Therefore, it is really important to identify:

        “What is the optimal monetary policy for Vietnam between targeted inflation, targeted exchange rate, targeted monetary aggregate or interest rate rule?”

        Wow, a great, great, and absolutely great question recommended to study further in the case of Vietnam. I’d love to read papers accounting for this question research or a piece of its. Any contribution to shed light this issue is valuable in the literature of the Vietnam economy. Later when I have more time, I will definitely deal with that one.

        Once more, thank you very much for your interesting comments, Kelly.

  2. I have to say that seeking a solution for VN does not simply count on monetary policies, and it could be a long discussions.If you guys are interested in how Japan, and Singapore achieved their success, some books I highly recommend you guys to read to understand more the issues) (https://kinhteking.wordpress.com/2011/10/23/sach-kinh-t%E1%BA%BF/#comments. 3 main sectors would let me spend bunch of money in government budget- health, education(my interest area) and technology.

    Regarding Vietnam, I think it depends on what stages we are on. Id think that maintaining economic growth and building up macroeconomic stability should be our main goal at the moment. By doing that, we not only create credibility to our people but also foreign investors.However, targeted inflation is only obtained as long as the central bank is independent.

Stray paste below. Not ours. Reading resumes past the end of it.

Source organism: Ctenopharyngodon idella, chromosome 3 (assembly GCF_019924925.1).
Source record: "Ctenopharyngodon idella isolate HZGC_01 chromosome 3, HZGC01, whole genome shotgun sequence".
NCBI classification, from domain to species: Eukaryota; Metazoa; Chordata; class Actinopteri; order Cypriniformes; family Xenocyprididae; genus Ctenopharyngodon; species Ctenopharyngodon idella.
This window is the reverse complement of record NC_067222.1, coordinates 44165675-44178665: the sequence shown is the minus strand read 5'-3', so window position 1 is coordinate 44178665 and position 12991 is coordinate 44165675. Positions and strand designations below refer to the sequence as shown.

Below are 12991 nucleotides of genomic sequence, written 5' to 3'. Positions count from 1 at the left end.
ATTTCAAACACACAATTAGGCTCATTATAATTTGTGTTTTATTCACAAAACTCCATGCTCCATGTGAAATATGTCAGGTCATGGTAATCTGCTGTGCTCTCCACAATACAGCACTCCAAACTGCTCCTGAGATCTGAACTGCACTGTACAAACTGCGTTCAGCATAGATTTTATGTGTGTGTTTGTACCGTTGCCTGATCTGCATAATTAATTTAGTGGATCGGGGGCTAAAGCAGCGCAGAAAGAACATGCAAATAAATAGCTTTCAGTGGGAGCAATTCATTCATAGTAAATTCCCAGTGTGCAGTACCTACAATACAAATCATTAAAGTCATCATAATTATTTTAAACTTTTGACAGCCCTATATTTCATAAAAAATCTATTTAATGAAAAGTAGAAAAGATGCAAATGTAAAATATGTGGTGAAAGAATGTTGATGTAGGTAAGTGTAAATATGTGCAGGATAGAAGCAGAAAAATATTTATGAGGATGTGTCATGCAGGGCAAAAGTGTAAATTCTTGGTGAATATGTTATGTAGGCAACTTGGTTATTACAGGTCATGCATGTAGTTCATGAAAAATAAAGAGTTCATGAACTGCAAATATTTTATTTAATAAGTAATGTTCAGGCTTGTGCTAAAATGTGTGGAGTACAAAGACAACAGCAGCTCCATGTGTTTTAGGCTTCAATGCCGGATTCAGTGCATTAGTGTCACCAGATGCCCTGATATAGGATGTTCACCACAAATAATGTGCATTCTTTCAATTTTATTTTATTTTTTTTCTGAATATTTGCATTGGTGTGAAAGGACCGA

I know that VN government is trying to curb the inflation. Well, Im just thinking that high inflation sometimes is not a bad sign but a good kick for the economy, it depends on what causes of inflation are. Given the fact that we are receiving a lot of inflow investment from other countries, high inflation will be inevitable. Hope we do not overact with inflation to trade off with economic growth. Since I am wary that if growth stops in one day, a lot of serious issue could arise as a consequence.

    • No one can deny that the monetary policy is the most effective one to deal with the issues of the economy in the short-term. It is also acknowledged widely in Vietnam that “maintaining economic growth and building up macroeconomic stability” should be main goals, but the policy instruments have yet specified in detail so the policy is possibly discretionary, thus creating uncertainties for the economy and then lowering the effectiveness of the policy. I think that “Choosing a suitable rule and informing that rule to public seem the best strategy at the moment”. For the ‘suitable’ word, I mean the optimal policy (particularly monetary policy) which minimizes the loss function.